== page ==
In today's B2B buying environment, the importance of inbound marketing can't be denied. Business buyers (whether prospects or customers) now expect companies to provide valuable information on a consistent basis in a variety of venues, including blogs and other inbound marketing channels. Therefore, inbound marketing is now playing an important role in all marketing functions.

What may raise a few eyebrows is my take on the relative importance of inbound and outbound marketing for lead acquisition. Outbound marketing and sales prospecting have traditionally been the dominant tactics for acquiring new leads in many B2B companies. The landscape, however, has changed. Today's business buyers have easy access to a wealth of information, and they've become convinced they can find whatever information they need, whenever they need it. So, they are far less likely to respond to outbound marketing and sales efforts from companies they don't know. The result is that outbound lead acquisition programs aren't nearly as effective as they once were.

These circumstances are driving a shift to inbound marketing for lead acquisition, and the shift will continue to grow. Research firm SiriusDecisions has said that 80% of new leads will come from inbound marketing by 2015.

The bottom line? Both inbound and outbound marketing are necessary components of an effective B2B marketing effort. Inbound marketing should be the primary tactic used for lead acquisition, if not immediately, then in the very near future. Outbound marketing (primarily in the form of behavior-driven e-mail content offers) should play the leading role in lead nurturing. For customer retention, customer expansion, and customer reactivation, inbound and outbound should be given nearly equal emphasis.

Do you agree? How are you balancing the use of inbound and outbound marketing?

Sunday, March 11, 2012

Should All Marketing Become "Distributed" Marketing?

Distributed marketing refers to a marketing model in which both a corporate marketing department and local business units or channel partners make marketing decisions and perform marketing activities. A distributed marketing model will often exist when a company sells its products or services through a network of regional or local outlets. Distributed marketing models can exist in virtually all kinds of companies, they almost always exist in franchised businesses, and they are frequently found in industries like insurance, financial services and manufacturing.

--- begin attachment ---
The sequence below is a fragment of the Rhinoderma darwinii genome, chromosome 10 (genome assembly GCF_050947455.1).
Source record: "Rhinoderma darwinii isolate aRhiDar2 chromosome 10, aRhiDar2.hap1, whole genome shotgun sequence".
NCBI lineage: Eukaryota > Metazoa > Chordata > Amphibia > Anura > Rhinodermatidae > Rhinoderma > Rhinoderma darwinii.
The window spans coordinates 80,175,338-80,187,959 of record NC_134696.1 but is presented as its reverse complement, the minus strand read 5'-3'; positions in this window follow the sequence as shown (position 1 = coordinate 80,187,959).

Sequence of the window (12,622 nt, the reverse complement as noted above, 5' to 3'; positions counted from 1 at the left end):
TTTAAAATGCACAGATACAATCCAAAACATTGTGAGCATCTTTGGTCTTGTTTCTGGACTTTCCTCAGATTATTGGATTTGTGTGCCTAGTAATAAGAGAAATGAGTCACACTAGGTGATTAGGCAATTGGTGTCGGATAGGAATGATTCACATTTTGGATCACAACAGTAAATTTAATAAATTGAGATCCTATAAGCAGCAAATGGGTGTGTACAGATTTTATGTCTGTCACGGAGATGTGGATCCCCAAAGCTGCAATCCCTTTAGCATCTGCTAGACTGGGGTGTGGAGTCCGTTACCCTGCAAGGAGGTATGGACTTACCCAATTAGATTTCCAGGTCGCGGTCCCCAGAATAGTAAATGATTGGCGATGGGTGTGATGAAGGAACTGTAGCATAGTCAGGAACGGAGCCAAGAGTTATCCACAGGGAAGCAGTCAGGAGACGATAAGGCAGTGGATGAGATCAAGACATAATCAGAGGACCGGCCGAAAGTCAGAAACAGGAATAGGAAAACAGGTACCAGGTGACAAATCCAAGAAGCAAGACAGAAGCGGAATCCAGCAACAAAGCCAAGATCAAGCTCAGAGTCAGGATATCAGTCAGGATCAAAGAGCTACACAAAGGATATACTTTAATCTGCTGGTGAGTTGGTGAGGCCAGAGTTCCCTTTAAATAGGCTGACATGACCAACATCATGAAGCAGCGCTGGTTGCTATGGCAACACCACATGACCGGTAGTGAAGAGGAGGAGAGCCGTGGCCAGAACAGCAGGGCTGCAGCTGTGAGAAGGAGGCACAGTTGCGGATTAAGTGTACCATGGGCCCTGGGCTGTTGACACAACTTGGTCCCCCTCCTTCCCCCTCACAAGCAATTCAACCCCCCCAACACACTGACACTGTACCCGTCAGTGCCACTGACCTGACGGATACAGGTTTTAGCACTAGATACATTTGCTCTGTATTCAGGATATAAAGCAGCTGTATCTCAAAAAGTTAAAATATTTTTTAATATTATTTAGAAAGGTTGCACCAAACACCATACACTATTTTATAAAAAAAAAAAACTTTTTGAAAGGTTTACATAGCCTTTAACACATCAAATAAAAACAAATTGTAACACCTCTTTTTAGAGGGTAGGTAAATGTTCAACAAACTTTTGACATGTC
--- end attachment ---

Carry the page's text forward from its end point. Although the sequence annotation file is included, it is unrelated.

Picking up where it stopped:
The defining characteristic of a distributed marketing model is that the local business units or channel partners have some degree of autonomy from the corporate marketing department when performing marketing functions.

Companies with a distributed marketing model have traditionally faced challenges that organizations with centralized marketing don't typically encounter.
  • Corporate and local marketers have different priorities. Corporate marketers focus on maintaining consistent brand messaging and presentation, while local marketers want marketing programs that will drive sales for their location or business.
  • Local marketing partners often lack the resources to run effective marketing programs on a consistent, frequent basis.
  • Companies often lack the ability to measure the performance of local marketing programs.
The good news is that technologies now exist that will enable companies to address these challenges and improve the effectiveness and efficiency of distributed marketing operations. Most significantly, these technologies enable corporate marketers to maintain control of brand messaging and brand presentation, while making it easy for local marketers to create and use marketing messages and materials that are customized for their specific needs and markets. (Note:  If you'd like to learn more about distributed marketing automation, contact me via e-mail at ddodd(at)pointbalance(dot)com to request a copy of our new white paper, How the Right Technology Will Supercharge Distributed Marketing.)

Not only will these technologies optimize distributed marketing operations, they can also create new possibilities for companies that don't currently use a distributed marketing model.

Marketers now recognize that "localizing" marketing content has become critical for marketing success. In a recent survey by the CMO Council, 86% of marketers said they intend to look for ways to better localize marketing content. When asked to identify the major obstacles to effective localization, 30% of survey respondents said understanding local market dynamics and variables, 23% cited measuring campaign effectiveness on a local level, and 22% said finding knowledgeable local market resources and experts.

The reality is, it's difficult for marketers in a central marketing department to truly understand what's needed to make marketing effective in diverse local markets. One solution is to decentralize marketing, to implement something closer to a distributed marketing model. Many companies have not taken this approach because corporate marketers fear losing control of brand messaging and brand presentation and because of the other challenges traditionally associated with distributed marketing. Now, the right technology tools can effectively address these concerns.

A more collaborative relationship between corporate and local marketers will enable companies to leverage both corporate marketing expertise and local market knowledge and insights. Distributed marketing technologies can make this kind of decentralized and collaborative marketing model a realistic and practical alternative for many companies.